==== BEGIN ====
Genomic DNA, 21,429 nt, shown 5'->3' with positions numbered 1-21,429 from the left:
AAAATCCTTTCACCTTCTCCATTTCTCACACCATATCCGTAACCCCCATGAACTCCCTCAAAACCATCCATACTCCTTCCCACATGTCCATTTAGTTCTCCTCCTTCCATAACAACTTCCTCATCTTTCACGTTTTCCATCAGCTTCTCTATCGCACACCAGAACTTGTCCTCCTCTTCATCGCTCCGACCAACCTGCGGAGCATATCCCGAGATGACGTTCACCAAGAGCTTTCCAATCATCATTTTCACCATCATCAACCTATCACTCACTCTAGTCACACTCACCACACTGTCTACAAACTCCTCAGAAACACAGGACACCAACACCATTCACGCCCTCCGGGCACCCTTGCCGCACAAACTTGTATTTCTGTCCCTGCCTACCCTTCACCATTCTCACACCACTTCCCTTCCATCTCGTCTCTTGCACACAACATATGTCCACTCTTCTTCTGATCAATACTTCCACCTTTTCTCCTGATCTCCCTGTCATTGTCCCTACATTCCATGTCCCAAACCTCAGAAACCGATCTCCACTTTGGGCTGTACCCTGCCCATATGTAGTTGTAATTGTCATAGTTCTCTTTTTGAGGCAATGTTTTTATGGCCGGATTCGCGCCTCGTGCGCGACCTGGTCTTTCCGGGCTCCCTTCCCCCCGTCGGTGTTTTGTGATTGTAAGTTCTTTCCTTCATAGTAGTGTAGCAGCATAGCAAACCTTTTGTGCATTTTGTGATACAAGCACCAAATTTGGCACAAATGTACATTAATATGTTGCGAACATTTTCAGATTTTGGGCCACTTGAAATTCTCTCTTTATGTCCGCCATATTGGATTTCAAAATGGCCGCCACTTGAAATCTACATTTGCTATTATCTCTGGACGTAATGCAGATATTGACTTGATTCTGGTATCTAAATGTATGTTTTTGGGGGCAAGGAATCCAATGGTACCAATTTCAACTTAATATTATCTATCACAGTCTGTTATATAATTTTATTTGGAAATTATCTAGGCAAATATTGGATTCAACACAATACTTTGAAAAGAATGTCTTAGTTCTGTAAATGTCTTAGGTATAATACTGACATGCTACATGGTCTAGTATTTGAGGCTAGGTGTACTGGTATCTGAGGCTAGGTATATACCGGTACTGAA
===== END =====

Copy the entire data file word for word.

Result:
Genomic DNA, 21,429 nt, shown 5'->3' with positions numbered 1-21,429 from the left:
AAAATCCTTTCACCTTCTCCATTTCTCACACCATATCCGTAACCCCCATGAACTCCCTCAAAACCATCCATACTCCTTCCCACATGTCCATTTAGTTCTCCTCCTTCCATAACAACTTCCTCATCTTTCACGTTTTCCATCAGCTTCTCTATCGCACACCAGAACTTGTCCTCCTCTTCATCGCTCCGACCAACCTGCGGAGCATATCCCGAGATGACGTTCACCAAGAGCTTTCCAATCATCATTTTCACCATCATCAACCTATCACTCACTCTAGTCACACTCACCACACTGTCTACAAACTCCTCAGAAACACAGGACACCAACACCATTCACGCCCTCCGGGCACCCTTGCCGCACAAACTTGTATTTCTGTCCCTGCCTACCCTTCACCATTCTCACACCACTTCCCTTCCATCTCGTCTCTTGCACACAACATATGTCCACTCTTCTTCTGATCAATACTTCCACCTTTTCTCCTGATCTCCCTGTCATTGTCCCTACATTCCATGTCCCAAACCTCAGAAACCGATCTCCACTTTGGGCTGTACCCTGCCCATATGTAGTTGTAATTGTCATAGTTCTCTTTTTGAGGCAATGTTTTTATGGCCGGATTCGCGCCTCGTGCGCGACCTGGTCTTTCCGGGCTCCCTTCCCCCCGTCGGTGTTTTGTGATTGTAAGTTCTTTCCTTCATAGTAGTGTAGCAGCATAGCAAACCTTTTGTGCATTTTGTGATACAAGCACCAAATTTGGCACAAATGTACATTAATATGTTGCGAACATTTTCAGATTTTGGGCCACTTGAAATTCTCTCTTTATGTCCGCCATATTGGATTTCAAAATGGCCGCCACTTGAAATCTACATTTGCTATTATCTCTGGACGTAATGCAGATATTGACTTGATTCTGGTATCTAAATGTATGTTTTTGGGGGCAAGGAATCCAATGGTACCAATTTCAACTTAATATTATCTATCACAGTCTGTTATATAATTTTATTTGGAAATTATCTAGGCAAATATTGGATTCAACACAATACTTTGAAAAGAATGTCTTAGTTCTGTAAATGTCTTAGGTATAATACTGACATGCTACATGGTCTAGTATTTGAGGCTAGGTGTACTGGTATCTGAGGCTAGGTATATACCGGTACTGAA